The Rules of Rolling | Rollacrit
If you’re playing a tabletop game, chances are you’ll need to roll dice at some point. Like a sorcerer and their spellbook, or a ship pilot and their trusty blaster, dice are an integral part of the gamer’s tool set. As such an essential part of the hobby, there are a lot of rules that come with rolling dice that you might not be aware of, so let’s talk about the dos and don’ts of using your dice at the table.

DO use your own set of dice for a game. Having your own set is crucial to play—so crucial that we’ve already written about it. If you don’t have a personal set of dice yet: read this article, buy some dice, and come back to us. Don’t worry; we’ll wait. Did you do it? Welcome back! Now please continue reading.

DO roll your dice on a covered surface. Tossing sharp pieces of resin on a table a hundred times a night is going to leave some damage. This goes double for your custom metal dice. When you’re playing a game, the table you sit at is your world, so show it some love and put something soft between it and the projectiles you’re bombarding. A simple leather mat works great, but even better is a rolling box that stops the dice from falling off onto the floor, which leads us to our next point:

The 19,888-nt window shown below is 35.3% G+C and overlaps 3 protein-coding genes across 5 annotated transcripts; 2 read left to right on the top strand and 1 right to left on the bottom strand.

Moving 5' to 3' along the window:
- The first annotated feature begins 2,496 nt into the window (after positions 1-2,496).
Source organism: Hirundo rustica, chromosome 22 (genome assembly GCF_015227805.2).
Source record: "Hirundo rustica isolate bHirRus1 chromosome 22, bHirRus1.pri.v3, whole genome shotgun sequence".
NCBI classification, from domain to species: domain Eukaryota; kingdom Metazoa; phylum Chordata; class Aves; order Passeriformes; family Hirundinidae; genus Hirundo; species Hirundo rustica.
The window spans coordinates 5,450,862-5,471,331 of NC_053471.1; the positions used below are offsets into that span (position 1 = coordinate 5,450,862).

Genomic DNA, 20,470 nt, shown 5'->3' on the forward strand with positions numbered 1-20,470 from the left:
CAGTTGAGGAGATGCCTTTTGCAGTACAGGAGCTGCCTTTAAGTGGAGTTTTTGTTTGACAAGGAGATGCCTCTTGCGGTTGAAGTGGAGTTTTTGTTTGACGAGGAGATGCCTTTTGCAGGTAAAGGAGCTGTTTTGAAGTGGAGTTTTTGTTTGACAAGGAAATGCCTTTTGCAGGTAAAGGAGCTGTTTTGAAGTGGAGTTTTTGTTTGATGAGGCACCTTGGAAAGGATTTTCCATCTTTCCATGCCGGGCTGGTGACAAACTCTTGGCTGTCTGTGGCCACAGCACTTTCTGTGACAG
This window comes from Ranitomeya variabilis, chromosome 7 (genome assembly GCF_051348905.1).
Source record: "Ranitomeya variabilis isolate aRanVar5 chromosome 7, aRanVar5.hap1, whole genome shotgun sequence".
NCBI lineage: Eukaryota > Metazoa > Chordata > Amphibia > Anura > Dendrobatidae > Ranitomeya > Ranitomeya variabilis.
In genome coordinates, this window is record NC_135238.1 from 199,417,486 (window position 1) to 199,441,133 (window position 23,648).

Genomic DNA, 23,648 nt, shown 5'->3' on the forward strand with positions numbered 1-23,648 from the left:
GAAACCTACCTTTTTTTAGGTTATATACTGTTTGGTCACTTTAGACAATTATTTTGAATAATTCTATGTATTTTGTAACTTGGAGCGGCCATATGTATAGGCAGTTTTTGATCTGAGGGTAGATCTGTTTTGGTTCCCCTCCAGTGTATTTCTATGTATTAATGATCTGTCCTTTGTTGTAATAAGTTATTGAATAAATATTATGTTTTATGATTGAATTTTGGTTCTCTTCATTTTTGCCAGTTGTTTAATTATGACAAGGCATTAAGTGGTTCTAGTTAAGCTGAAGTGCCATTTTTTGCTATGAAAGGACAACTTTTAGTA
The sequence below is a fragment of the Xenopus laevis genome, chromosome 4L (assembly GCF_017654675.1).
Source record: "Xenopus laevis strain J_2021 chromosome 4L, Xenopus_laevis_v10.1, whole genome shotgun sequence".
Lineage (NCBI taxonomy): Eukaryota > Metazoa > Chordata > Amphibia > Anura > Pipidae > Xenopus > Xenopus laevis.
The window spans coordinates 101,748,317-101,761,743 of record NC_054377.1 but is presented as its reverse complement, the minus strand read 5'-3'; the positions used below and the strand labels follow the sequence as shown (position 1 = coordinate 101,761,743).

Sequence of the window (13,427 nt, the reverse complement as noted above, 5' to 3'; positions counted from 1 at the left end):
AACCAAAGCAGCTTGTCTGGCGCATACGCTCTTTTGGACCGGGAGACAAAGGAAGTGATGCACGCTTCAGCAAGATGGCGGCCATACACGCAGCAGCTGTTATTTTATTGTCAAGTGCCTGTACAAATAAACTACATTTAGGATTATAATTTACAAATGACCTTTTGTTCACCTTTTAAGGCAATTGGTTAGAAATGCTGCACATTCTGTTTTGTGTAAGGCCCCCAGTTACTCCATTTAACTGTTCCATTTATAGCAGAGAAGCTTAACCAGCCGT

DON’T roll your dice off the table. Games are exciting, and the roll of a die is often the most exciting part, but always take a moment to make sure you aren’t about to send your precious die rolling off the side of the table onto the floor. Not only does it halt the game flow while you scramble to pick it up, but you might even lose it. Besides, everyone knows that if the die goes off the table, the roll doesn’t count.

DO roll your dice openly... unless the game master tells you differently—it’s always best to share the roll with everyone. That way, everyone gets to share that epic moment when you land a critical hit, and they’ll believe you when it happens three times in a row!

DON’T make rolls without being asked first. The die shouldn’t leave your hand if your game master hasn’t told you to make a roll. That way, everyone at the table knows who is rolling what and why.

DO punish your bad dice. If you keep rolling 1s, then chances are your die has gone bad. Set it aside in a box by itself to think about what it’s done for a while. (Don’t leave it there forever, though.) Once your die has learned from its mistakes, give it a second chance. Dice jail may be harsh, but it is not without redemption.

Every table will have different rules, but these dos and don’ts are a good core you’ll find at just about every playgroup. If you’re joining a new table or thinking about starting one of your own, it’s always a good idea to establish the basics first, so don’t forget about your dice!

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